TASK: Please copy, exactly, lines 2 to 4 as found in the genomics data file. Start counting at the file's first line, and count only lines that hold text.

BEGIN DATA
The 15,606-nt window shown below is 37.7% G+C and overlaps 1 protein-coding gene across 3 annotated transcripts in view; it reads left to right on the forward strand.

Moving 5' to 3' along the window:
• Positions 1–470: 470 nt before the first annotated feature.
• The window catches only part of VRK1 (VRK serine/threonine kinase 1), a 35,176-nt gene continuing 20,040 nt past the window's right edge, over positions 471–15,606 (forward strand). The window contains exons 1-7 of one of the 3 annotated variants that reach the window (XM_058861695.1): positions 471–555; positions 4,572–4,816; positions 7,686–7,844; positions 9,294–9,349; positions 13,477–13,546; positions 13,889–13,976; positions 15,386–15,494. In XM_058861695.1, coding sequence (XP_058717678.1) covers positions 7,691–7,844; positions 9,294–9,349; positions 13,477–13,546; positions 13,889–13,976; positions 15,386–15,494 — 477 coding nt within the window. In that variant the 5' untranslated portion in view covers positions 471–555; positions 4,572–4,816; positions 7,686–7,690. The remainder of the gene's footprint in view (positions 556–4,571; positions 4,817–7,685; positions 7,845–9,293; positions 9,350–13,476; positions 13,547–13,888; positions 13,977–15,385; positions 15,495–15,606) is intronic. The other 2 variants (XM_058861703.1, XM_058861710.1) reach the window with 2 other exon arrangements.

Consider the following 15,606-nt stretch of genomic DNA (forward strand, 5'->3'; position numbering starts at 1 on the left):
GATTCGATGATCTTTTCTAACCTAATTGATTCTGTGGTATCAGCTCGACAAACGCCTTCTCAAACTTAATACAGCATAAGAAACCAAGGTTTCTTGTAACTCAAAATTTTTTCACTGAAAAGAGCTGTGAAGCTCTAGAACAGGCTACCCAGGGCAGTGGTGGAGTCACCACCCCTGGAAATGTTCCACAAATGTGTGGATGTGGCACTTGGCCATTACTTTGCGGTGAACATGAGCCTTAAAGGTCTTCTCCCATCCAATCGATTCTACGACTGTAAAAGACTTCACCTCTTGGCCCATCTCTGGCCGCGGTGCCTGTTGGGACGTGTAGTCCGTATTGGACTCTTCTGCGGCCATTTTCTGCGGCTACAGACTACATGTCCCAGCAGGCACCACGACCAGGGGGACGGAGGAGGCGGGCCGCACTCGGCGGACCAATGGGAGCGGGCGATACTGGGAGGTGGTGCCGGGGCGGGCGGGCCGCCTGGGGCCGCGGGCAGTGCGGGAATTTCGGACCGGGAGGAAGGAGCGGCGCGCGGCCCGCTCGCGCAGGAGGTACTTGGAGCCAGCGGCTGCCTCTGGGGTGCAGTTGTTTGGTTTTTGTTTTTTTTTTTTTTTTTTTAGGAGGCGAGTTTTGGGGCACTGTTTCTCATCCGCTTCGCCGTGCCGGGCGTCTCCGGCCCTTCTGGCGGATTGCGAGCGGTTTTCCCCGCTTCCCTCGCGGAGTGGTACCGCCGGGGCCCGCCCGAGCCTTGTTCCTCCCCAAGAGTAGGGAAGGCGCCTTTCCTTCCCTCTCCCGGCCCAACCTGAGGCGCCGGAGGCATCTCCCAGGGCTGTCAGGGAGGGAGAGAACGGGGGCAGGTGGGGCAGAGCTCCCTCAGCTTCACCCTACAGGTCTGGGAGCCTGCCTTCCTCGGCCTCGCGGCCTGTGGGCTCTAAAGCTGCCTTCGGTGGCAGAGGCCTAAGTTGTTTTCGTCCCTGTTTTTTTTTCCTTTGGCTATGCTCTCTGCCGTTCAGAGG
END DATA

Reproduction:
Moving 5' to 3' along the window:
• Positions 1–470: 470 nt before the first annotated feature.
• The window catches only part of VRK1 (VRK serine/threonine kinase 1), a 35,176-nt gene continuing 20,040 nt past the window's right edge, over positions 471–15,606 (forward strand). The window contains exons 1-7 of one of the 3 annotated variants that reach the window (XM_058861695.1): positions 471–555; positions 4,572–4,816; positions 7,686–7,844; positions 9,294–9,349; positions 13,477–13,546; positions 13,889–13,976; positions 15,386–15,494. In XM_058861695.1, coding sequence (XP_058717678.1) covers positions 7,691–7,844; positions 9,294–9,349; positions 13,477–13,546; positions 13,889–13,976; positions 15,386–15,494 — 477 coding nt within the window. In that variant the 5' untranslated portion in view covers positions 471–555; positions 4,572–4,816; positions 7,686–7,690. The remainder of the gene's footprint in view (positions 556–4,571; positions 4,817–7,685; positions 7,845–9,293; positions 9,350–13,476; positions 13,547–13,888; positions 13,977–15,385; positions 15,495–15,606) is intronic. The other 2 variants (XM_058861703.1, XM_058861710.1) reach the window with 2 other exon arrangements.